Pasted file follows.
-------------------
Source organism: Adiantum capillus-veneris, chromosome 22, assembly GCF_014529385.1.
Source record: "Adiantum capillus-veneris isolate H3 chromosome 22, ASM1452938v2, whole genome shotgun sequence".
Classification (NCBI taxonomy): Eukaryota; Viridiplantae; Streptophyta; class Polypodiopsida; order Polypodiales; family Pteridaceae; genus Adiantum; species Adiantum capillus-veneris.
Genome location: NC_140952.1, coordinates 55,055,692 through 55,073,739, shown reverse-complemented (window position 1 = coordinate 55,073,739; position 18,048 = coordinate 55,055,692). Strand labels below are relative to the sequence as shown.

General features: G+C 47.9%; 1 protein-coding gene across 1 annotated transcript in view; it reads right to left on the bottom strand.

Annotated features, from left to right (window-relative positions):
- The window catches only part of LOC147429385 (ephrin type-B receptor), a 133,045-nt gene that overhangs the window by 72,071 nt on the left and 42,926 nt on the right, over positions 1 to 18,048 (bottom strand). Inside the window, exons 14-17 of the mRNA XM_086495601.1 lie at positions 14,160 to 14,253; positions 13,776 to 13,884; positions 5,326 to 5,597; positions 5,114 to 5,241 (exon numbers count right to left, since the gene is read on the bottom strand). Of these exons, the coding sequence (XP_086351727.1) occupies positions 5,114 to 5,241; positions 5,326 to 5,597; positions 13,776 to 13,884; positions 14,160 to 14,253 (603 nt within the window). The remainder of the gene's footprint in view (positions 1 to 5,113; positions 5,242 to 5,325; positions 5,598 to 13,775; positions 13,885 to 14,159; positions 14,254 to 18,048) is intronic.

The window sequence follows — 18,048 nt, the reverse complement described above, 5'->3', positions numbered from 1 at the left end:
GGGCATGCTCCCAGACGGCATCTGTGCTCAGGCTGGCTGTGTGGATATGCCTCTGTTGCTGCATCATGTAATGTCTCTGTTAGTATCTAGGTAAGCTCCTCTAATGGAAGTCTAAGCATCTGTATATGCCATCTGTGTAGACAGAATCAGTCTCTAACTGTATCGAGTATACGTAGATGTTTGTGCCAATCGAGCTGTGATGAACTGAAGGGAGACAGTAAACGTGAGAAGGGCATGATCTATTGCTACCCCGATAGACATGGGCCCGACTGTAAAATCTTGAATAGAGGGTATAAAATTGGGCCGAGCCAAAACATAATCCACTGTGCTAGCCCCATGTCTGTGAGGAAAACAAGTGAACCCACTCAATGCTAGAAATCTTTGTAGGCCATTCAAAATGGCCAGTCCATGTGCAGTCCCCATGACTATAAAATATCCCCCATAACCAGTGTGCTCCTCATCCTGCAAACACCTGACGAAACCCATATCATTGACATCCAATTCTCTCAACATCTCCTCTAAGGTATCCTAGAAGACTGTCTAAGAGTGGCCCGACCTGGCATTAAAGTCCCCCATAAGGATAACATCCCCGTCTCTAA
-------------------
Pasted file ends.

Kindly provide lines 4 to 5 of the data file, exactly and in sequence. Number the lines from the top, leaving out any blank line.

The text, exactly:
Genome location: NC_140952.1, coordinates 55,055,692 through 55,073,739, shown reverse-complemented (window position 1 = coordinate 55,073,739; position 18,048 = coordinate 55,055,692). Strand labels below are relative to the sequence as shown.

General features: G+C 47.9%; 1 protein-coding gene across 1 annotated transcript in view; it reads right to left on the bottom strand.